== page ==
When the data were adjusted for insulin use (baseline or during trial, yes/no), although point estimates were slightly attenuated, overall results were similar to the main analysis. HRs [95% CI] for Groups B and C, vs A, for severe hypoglycaemia were 1.72 [1.24, 2.39] and 4.09 [2.31, 7.22], respectively.
A repeat of the main analysis using a more stringent NSHE reference category (Group A: no NSHEs; Group B: >0 to <12 NSHEs; Group C: ≥12 NSHEs) did not change the results substantially. The unadjusted HRs for severe hypoglycaemia for Groups B and C vs Group A were 2.22 [95% CI 1.69, 2.92] and 5.95 [95% CI 3.34, 10.62], respectively.
Relationship between NSHEs and cardiovascular outcomes
For the three categories of NSHE rate, Group A (<2 NSHEs per year), Group B (2–11 NSHEs per year) and Group C (≥12 NSHEs per year), the numbers of cardiovascular events were:
MACE: 1128, 149 and 25, respectively
Cardiovascular death: 422, 63 and 12, respectively
Overall death: 711, 100 and 17, respectively.
The main analysis found that the HRs for adverse cardiovascular outcomes was similar between Groups A and B (Fig. 1). However, the higher rate of NSHEs in Group C was associated with a higher rate of MACE (HR 1.50 [95% CI 1.01, 2.23]), cardiovascular death (HR 2.08 [95% CI 1.17, 3.70]) and all-cause mortality (HR 1.80 [95% CI 1.11, 2.92]) in the main analysis (Fig. 1a). When baseline characteristics were accounted for (excluding renal function), the rates of MACE, cardiovascular death and all-cause mortality were consistent with the unadjusted analysis (Fig. 1b). The analysis that accounted for baseline characteristics, including renal function, showed a smaller HR between NSHE Groups C and A for MACE (HR 1.42 [95% CI 0.95, 2.12]), cardiovascular death (HR 1.77 [95% CI 0.99, 3.16]) and all-cause mortality (HR 1.56 [95% CI 0.96, 2.53]; Fig. 1c) compared with the unadjusted analysis.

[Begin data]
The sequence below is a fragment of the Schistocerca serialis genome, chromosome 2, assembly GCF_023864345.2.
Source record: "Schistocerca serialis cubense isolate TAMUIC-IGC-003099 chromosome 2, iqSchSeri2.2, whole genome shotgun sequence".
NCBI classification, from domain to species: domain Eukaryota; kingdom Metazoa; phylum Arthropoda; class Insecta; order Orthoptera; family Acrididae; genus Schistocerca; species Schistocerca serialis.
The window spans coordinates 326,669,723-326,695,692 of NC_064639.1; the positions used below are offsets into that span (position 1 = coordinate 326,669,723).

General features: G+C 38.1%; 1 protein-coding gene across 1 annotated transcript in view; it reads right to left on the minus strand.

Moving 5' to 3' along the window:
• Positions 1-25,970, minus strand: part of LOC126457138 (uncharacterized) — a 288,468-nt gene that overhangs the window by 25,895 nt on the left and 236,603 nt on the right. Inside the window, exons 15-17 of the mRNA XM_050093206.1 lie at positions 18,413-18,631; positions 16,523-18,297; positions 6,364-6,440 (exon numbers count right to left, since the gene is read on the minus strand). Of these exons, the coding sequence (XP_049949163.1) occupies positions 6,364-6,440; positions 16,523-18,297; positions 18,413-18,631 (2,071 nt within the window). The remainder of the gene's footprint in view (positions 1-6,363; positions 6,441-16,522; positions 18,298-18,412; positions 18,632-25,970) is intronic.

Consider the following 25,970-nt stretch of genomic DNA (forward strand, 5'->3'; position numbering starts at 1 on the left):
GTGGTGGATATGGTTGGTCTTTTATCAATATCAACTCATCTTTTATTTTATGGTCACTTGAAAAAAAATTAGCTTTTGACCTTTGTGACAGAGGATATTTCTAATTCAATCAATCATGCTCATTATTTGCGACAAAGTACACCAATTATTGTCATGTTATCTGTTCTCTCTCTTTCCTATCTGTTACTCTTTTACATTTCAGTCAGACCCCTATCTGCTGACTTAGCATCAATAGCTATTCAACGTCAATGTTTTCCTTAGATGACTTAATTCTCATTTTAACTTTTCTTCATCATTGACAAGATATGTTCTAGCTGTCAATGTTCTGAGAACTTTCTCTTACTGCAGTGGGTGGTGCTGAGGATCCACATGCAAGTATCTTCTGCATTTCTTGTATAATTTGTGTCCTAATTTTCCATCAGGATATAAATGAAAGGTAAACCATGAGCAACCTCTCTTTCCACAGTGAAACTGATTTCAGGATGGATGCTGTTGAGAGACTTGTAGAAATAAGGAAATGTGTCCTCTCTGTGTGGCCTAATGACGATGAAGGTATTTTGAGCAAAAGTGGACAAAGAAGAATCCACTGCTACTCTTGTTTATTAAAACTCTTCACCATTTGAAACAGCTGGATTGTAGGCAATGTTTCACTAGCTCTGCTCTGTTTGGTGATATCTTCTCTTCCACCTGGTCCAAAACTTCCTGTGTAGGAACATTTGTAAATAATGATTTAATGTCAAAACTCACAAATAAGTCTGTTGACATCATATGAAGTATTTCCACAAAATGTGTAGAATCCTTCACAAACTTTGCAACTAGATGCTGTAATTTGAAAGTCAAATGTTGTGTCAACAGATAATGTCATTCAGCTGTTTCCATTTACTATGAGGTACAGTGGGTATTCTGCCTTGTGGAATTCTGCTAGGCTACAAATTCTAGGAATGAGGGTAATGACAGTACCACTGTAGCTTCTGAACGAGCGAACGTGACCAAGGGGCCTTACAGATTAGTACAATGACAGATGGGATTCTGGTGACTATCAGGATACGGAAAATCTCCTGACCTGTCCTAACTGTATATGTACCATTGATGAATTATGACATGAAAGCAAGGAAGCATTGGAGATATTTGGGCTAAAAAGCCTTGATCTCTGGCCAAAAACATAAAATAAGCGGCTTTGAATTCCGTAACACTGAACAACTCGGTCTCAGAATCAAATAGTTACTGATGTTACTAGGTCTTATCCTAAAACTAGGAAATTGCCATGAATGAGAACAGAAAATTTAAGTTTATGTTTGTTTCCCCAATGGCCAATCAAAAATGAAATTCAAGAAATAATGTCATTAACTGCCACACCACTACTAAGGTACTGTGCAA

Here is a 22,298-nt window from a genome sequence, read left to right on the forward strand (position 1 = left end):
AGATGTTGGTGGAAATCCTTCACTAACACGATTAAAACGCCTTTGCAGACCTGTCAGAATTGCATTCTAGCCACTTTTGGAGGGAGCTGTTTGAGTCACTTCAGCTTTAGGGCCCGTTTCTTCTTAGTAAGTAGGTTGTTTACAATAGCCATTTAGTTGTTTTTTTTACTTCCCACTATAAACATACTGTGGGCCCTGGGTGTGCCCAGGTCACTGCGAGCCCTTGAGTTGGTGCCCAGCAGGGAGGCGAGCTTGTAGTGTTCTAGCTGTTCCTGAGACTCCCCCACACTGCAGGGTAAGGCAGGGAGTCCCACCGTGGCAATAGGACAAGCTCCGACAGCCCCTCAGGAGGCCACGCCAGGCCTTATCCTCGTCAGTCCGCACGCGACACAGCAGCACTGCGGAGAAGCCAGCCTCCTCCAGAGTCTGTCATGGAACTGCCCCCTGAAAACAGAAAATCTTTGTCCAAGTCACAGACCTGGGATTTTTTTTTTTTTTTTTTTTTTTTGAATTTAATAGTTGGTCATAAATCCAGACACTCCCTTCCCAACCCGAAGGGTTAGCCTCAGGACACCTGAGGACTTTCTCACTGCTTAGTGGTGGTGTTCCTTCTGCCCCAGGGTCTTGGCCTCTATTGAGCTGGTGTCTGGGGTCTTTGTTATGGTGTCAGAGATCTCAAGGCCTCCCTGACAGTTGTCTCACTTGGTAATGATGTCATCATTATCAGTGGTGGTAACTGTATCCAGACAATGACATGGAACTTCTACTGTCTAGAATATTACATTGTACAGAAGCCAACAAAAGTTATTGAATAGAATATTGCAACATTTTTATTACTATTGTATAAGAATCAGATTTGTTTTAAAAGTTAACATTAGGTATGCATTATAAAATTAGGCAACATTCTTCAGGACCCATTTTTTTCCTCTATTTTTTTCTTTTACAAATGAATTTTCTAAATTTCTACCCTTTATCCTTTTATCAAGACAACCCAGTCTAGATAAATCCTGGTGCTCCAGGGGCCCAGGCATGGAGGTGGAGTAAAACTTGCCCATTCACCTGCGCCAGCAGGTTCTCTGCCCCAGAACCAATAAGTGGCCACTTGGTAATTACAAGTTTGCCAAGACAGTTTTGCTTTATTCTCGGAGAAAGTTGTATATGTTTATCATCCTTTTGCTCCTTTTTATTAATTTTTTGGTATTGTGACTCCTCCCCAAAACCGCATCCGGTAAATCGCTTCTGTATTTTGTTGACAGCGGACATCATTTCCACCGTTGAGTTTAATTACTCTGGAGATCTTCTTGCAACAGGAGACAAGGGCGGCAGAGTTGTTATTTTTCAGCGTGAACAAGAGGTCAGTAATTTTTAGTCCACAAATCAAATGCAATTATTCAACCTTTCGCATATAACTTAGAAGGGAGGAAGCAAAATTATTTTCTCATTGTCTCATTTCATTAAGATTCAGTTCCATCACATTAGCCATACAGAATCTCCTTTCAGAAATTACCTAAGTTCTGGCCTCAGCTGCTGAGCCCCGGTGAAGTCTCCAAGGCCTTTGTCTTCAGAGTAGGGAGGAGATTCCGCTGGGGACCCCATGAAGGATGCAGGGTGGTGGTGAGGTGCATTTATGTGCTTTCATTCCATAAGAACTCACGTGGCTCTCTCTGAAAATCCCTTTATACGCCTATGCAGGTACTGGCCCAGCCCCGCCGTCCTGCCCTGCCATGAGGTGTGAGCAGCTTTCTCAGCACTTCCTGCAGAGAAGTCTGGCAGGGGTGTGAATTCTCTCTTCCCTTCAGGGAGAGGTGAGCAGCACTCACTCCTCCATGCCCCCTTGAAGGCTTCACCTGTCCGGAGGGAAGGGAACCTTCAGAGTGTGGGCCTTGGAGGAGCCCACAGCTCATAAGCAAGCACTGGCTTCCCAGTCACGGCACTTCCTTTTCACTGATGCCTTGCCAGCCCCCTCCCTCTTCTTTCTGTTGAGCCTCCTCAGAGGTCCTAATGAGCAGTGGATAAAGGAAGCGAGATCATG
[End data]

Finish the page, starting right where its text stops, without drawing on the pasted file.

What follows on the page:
The first sensitivity analysis (Fig. 2a) was consistent with the main analysis in demonstrating an increased risk of MACE, cardiovascular death and all-cause mortality in NSHE Group C vs Group A. The first sensitivity analysis had narrower CIs than the main analysis, suggesting an association between previous NSHE and MACE (HR 1.32 [95% CI 1.07, 1.63]), cardiovascular death (HR 1.53 [95% CI 1.11, 2.11]) and all-cause mortality (HR 1.56 [95% CI 1.21, 2.00]).
In the second sensitivity analysis, which categorised participants by NSHE event rate in the first 12 months and only considered follow-up after the first year, the total number of events was notably reduced compared with the main analysis (Fig. 2b). Compared with the main analysis, this sensitivity analysis resulted in smaller HRs between Group C and Group A for MACE (HR 1.24 [95% CI 0.81, 1.89]), cardiovascular death (HR 1.57 [95% CI 0.88, 2.78]) and all-cause mortality (HR 1.35 [95% CI 0.83, 2.19]).
In the third sensitivity analysis, when we excluded participants who experienced one or more severe hypoglycaemic episodes during follow-up, the association between NSHEs and cardiovascular death or overall death in Group C (HR 2.00 [95% CI 1.10, 3.65]; HR 1.68 [95% CI 1.00, 2.80], respectively) remained similar to the main analysis. However, the HR between NSHE Groups C and A for MACE was smaller (HR 1.25 [95% CI 0.80, 1.94]; Fig. 2c) than that seen in the main analysis.
When the data were adjusted for insulin use (baseline or during trial, yes/no), although point estimates were slightly attenuated, overall results were similar to the main analysis. HRs [95% CI] for Group B and C, vs A, for MACE were 0.98 [0.83, 1.17] and 1.42 [0.95, 2.12]; for cardiovascular death were 1.13 [0.87, 1.48] and 2.04 [1.15, 3.64]; and for overall death were 1.05 [0.85, 1.30] and 1.72 [1.06, 2.79].